Drilling the pocket hole is kind of strange. You have to get the drill up to speed inside of the jig, but before you actually get into the wood. When the bit first touches the wood, it should already be going full speed. For these smaller boards, I held the boards in place while Matt drilled into them so that they didn’t just move along with the drill. For the longer boards that make up the table top, Matt was able to drill them without me holding them down.

Close up of a pocket hole.

Afterwards you’ve got this nifty little pocket hole, ready for an awesome pocket hole screw.

Close up of a line of pocket holes.

When you’re doing your pocket holes, you want to drill them about every eight inches or so.

Four of the table top boards clamped together with tie down straps.

Then it’s time to screw them together with the pocket hole screws. You want to clamp the boards together for this. We used tie down straps because it was fairly simple and it did the job well. (And we already had them, which is always a plus.) You also want to do this on a flat surface. Like, as flat as possible. These boards are top side down (since the pocket holes are on the bottom) so the table top will only be as flat and even as the surface that you screw the boards together on. So, we once again sat these down on our recently leveled living room floor.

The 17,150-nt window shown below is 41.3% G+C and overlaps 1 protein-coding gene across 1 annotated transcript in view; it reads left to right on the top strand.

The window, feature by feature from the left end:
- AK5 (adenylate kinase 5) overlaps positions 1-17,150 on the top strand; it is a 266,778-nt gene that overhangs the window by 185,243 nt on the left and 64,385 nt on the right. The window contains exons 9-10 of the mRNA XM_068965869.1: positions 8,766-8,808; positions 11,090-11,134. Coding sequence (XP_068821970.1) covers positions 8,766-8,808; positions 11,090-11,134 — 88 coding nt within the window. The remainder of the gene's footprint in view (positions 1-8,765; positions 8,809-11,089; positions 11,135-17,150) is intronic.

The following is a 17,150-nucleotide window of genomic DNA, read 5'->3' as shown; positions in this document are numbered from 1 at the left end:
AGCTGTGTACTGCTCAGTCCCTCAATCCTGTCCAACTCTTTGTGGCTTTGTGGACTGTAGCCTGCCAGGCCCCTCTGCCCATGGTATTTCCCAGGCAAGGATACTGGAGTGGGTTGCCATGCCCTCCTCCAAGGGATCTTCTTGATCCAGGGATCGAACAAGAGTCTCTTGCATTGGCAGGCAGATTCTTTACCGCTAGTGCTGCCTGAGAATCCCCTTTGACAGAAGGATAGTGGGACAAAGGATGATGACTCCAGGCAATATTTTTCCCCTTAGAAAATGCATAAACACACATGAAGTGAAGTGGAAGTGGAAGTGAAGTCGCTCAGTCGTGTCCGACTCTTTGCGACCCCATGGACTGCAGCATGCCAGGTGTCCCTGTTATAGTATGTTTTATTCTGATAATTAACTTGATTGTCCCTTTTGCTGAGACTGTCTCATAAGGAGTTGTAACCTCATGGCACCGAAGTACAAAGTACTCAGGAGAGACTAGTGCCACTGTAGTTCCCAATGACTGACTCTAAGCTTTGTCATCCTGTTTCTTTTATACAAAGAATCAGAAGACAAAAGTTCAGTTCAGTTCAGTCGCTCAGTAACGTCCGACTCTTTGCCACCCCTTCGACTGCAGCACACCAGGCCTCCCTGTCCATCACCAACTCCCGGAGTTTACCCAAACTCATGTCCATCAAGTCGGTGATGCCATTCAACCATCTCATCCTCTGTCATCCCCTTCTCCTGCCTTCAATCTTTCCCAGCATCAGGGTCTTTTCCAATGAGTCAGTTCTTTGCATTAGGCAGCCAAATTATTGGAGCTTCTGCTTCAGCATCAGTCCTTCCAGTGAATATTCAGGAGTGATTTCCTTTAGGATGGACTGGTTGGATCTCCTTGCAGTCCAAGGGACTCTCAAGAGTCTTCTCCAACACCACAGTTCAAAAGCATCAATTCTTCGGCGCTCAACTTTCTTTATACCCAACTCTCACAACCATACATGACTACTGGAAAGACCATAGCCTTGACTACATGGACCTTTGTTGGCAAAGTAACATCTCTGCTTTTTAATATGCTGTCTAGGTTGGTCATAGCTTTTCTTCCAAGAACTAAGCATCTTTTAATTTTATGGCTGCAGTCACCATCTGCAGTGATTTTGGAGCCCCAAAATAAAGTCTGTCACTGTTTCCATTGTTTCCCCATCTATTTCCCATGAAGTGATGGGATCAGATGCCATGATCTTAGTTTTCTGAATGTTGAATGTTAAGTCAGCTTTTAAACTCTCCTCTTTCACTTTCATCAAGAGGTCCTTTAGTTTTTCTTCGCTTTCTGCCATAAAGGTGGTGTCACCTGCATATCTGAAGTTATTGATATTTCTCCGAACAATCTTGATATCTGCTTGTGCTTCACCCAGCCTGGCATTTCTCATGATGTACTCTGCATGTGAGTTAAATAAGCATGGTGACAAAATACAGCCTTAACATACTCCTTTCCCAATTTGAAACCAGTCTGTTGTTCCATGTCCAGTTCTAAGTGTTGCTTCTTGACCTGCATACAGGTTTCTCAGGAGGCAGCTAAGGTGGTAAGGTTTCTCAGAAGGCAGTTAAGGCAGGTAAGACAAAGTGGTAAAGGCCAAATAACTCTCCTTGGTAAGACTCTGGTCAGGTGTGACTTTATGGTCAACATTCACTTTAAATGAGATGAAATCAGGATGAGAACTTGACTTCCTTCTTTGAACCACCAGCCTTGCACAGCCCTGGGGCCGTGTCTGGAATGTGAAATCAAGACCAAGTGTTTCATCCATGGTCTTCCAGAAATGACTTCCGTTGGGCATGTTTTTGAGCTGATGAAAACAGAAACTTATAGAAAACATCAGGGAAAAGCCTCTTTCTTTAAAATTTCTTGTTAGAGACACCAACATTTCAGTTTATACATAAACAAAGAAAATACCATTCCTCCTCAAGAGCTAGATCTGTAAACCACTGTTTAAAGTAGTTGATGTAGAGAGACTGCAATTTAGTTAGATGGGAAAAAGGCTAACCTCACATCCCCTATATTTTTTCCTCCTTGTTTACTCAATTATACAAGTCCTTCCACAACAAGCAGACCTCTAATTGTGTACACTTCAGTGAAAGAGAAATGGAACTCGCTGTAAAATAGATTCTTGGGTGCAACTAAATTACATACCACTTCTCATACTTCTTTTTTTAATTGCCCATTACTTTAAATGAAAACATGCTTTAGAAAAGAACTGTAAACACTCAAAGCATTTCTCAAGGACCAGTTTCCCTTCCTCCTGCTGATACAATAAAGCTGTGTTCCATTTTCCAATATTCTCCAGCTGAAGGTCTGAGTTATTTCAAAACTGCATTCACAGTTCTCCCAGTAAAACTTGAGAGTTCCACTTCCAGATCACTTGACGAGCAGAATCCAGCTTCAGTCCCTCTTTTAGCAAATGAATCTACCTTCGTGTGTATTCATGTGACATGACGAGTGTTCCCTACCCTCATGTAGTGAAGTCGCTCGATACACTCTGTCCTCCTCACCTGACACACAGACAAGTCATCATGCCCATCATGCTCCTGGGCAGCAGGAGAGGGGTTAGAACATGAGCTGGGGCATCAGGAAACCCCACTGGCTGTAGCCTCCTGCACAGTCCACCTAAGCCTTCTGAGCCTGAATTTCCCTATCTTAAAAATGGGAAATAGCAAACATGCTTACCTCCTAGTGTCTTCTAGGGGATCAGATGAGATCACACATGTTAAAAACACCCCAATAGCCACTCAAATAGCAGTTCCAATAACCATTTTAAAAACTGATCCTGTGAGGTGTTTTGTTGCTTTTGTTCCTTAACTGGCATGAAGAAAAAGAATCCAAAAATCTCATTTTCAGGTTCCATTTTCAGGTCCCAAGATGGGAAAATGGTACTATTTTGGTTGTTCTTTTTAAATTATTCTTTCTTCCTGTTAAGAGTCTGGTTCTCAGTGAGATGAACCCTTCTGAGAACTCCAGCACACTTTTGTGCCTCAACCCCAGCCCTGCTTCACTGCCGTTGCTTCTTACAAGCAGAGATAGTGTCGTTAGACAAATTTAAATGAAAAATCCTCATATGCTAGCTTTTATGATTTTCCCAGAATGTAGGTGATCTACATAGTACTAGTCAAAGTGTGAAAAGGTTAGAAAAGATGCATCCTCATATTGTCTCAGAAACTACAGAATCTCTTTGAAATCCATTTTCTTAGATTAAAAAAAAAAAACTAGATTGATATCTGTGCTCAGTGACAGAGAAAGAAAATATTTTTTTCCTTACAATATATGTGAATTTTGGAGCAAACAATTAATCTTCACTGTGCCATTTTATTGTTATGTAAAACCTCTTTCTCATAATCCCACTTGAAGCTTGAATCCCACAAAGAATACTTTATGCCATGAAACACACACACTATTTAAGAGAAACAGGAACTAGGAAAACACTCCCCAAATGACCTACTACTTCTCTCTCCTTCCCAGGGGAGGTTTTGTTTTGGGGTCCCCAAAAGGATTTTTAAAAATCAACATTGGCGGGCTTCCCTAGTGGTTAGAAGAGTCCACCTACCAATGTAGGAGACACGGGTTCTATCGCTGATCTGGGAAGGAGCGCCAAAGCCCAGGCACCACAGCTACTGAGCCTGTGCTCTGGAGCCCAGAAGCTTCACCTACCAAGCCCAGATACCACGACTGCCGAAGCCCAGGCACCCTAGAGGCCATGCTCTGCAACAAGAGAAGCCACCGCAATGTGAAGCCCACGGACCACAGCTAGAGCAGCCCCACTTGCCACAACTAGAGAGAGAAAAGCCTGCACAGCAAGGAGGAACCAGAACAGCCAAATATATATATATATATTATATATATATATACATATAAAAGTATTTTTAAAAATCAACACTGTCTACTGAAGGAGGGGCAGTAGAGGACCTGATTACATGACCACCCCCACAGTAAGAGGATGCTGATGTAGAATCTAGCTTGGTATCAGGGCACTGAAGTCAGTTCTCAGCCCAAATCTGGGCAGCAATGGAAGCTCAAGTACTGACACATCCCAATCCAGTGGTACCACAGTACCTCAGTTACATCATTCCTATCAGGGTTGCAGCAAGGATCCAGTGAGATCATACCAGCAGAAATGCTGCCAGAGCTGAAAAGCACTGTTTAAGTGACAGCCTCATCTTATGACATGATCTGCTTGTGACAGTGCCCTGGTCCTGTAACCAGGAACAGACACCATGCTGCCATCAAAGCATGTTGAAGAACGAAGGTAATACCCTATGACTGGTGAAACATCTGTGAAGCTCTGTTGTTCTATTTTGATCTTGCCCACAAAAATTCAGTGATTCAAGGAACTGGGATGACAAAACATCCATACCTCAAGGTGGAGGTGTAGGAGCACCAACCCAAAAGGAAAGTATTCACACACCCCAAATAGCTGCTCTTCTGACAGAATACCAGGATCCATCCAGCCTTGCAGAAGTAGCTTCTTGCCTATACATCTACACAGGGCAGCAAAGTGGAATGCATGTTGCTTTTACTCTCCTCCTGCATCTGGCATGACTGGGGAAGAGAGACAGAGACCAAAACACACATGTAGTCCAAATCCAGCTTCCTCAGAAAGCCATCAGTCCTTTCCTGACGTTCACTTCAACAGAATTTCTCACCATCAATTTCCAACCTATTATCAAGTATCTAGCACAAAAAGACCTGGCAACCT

Close up of the pocket holes on the bottom of the clamped table top boards.

While actually screwing them together, I would stand on the two boards right next to the pocket hole, to be sure that the boards would be even when we flipped them over. I also just really like these close ups of the pocket holes. So, there you go.

Matt showing the size of our table after just screwing it all together.

Our table is really big, as you can see here. It’s 76″ long without the wings installed. You can see that the two boards in the middle are sticking up a bit above the others. This is where the belt sander came in. The other end is straight and even. We used a level straight-edge to be sure of that, then Matt used a belt sander to even out this end as well.